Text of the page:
When Florence Greenglass and Sol Dubner converted from Judaism to Catholicism during World War II, it was as though a gate banged shut; neither looked back. Embracing Catholicism zealously, they broke with their families as well as their religion; Dubner’s father sat shiva. The pair met and married after each had converted independently; they became Veronica and Paul Dubner. Decades later, their son Stephen, the youngest of their eight children, unlocked the gate, opening to a renewed Jewish future.
In his “Letter to a Hesder Student” (Opinion, Jan. 15), Rabbi Eric Yoffie of the Union for Reform Judaism suggests that the original purpose of the Hesder Yeshiva program [combining yeshiva study and army service in Israel] in its current form is no longer relevant. He suggests that Hesder students need to share the security burden equally, presumably with regular service soldiers serving three years instead of the 16 months served by those in Hesder. How little he understands the army and the reality in Israel.
As IDF rescuers and doctors save lives,
rare praise for a disproportionate response.
Assistant Managing Editor
Israel’s rapid response to the disaster in Haiti and the success of its experienced emergency team in saving many lives has drawn extensive media coverage, and has become a major source of pride in the Jewish community.
The Israel Defense Forces sent 220 personnel to the Caribbean island on Jan. 15, three days after a 7.0-scale earthquake devastated the capital city of Port-au-Prince and surrounding areas. The team included 40 doctors, 20 nurses and paramedics, search-and-rescue teams with trained dogs and other specialists.
Just a few hours ago, an Arab terrorist (maybe two?) made his way into Yeshivat Mercaz Harav in Jerusalefom and opened fire, killing at least seven Yeshiva students and wounding many others. It doesn’t take a political scientist to attribute this heinous act of barbarism to some form of revenge for Israel’s actions recently in Gaza. Significant numbers of civilians were killed in those actions, and the conventional wisdom in that part of the world is “blood for blood.”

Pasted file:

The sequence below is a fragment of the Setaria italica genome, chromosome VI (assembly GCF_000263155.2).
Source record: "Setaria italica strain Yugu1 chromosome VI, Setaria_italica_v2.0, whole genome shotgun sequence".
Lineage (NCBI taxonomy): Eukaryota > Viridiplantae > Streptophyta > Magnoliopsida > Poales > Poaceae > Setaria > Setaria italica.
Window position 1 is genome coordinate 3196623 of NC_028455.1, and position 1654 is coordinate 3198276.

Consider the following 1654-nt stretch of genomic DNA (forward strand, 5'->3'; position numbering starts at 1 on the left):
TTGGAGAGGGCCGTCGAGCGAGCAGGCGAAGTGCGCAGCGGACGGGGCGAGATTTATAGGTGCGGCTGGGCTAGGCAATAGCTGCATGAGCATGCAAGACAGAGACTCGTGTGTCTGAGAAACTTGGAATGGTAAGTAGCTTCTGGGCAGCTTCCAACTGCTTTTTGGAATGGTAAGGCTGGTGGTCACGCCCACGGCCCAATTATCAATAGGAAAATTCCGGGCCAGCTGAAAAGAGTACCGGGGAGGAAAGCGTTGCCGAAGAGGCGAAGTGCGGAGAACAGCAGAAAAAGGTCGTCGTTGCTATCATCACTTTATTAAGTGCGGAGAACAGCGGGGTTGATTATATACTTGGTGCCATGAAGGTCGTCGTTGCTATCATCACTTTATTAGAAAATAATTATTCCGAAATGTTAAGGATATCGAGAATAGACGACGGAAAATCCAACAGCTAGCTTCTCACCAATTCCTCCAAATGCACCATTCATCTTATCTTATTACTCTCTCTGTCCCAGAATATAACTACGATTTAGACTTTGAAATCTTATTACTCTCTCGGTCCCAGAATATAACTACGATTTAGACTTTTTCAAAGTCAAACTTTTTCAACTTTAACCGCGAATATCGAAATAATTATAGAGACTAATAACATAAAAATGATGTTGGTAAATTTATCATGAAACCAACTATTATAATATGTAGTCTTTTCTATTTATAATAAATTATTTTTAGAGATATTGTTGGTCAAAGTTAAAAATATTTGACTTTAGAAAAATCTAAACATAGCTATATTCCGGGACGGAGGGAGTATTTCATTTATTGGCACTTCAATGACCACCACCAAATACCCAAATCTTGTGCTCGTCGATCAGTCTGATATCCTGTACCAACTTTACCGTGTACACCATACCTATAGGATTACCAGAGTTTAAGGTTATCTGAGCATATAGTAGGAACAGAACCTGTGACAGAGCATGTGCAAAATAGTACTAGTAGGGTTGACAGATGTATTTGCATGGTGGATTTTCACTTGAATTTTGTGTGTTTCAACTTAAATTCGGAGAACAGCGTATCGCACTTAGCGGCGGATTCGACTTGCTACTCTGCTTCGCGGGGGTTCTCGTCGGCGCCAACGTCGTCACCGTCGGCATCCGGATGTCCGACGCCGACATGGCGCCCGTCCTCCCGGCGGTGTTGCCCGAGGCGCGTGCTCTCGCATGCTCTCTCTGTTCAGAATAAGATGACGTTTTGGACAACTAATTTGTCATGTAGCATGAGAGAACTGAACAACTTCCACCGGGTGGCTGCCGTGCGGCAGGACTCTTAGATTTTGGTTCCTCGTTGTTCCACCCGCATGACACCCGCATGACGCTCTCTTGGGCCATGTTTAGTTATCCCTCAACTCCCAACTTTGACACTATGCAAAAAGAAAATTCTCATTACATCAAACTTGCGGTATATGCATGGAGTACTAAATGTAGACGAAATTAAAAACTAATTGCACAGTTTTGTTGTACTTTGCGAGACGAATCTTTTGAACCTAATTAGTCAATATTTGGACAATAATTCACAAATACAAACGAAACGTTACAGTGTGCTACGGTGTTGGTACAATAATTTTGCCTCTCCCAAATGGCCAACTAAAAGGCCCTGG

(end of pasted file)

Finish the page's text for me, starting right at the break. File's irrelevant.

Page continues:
Menachem Stern’s beard stands in between him and his goal of becoming a military chaplain.
Born into a Chabad Lubavitch family, Rabbi Menachem Stern grew up with one ambition in life: to help people.
“Throughout my life I have pursued this goal by engaging in many different activities, ranging from visiting Jewish inmates in prisons to visiting the sick in hospitals and nursing homes,” he wrote in a short essay.
When he spotted an ad in August 2008 for military chaplains, Rabbi Stern said, “I knew I had found my calling.”
Wednesday, March 11th, 2009
(In 1996, when Bibi Netanyahu first became prime minister, I took a look back at his high school years in the United States and a girl who knew him when. With Netanyahu about to become prime minister again, and with the article no longer available in The Jewish Week’s online archives, here’s a reprise in response to several requests. — JM)
Bibi Was There – And Then He Wasn’t
By Jonathan Mark
Wednesday, March 25th, 2009
Almost no one remembers anything about how the Blessing of the Sun was observed in 1953 or earlier. Reb Zalman Schachter, ordained by Chabad, told me he had no particular awareness of earlier blessings: “You got up in the morning, davened, and made a bracha.”
The Jewish Week & American Examiner, ancestor of the The Jewish Week, did not cover the 1981 ceremonies, but it did run one advance item – albeit buried on the bottom of page 42 – further illuminating how Brooklyn reacted in 1953.
What do you do when your adversary is unwilling to meet you half way?
Editor and Publisher
Is there is a common thread to — and lesson to be learned from — Israel’s agonizing efforts to obtain the release of Gilad Shalit, its ongoing crisis in dealing with the Palestinians, and President Barack Obama’s failure to dissuade Iran from its relentless effort to develop a nuclear bomb?
It appears to be this: the more you compromise with a bully, the worse off you are.
“Israel and the Bomb.” By Avner Cohen, Columbia University Press, 470 pages, $27.50.
Cohen’s book should properly be labeled “Israel and the Bomb and Israeli-American Diplomacy Concerning the Bomb.”
The bomb, of course, is the nuclear bomb, which the world suspects Israel has, but whose existence Israel has never admitted.